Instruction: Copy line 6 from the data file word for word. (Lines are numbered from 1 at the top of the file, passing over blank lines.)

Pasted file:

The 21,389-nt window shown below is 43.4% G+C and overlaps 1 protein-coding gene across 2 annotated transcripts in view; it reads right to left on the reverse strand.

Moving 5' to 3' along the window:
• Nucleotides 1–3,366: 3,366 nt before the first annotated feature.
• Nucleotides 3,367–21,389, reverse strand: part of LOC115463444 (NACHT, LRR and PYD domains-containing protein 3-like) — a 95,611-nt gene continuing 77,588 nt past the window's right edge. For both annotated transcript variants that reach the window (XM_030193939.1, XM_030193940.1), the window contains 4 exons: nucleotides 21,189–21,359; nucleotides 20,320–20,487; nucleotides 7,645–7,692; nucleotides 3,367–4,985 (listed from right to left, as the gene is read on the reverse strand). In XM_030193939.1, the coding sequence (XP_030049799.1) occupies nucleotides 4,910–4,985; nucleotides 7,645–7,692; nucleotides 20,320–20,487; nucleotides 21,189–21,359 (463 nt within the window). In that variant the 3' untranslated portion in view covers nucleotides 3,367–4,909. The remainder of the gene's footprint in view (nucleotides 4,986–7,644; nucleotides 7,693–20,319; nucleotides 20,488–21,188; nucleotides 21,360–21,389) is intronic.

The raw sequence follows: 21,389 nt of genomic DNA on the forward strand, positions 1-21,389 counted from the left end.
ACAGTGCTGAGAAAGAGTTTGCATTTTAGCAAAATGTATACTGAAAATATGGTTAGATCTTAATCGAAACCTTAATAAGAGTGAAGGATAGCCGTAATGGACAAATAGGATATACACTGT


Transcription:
ACAGTGCTGAGAAAGAGTTTGCATTTTAGCAAAATGTATACTGAAAATATGGTTAGATCTTAATCGAAACCTTAATAAGAGTGAAGGATAGCCGTAATGGACAAATAGGATATACACTGT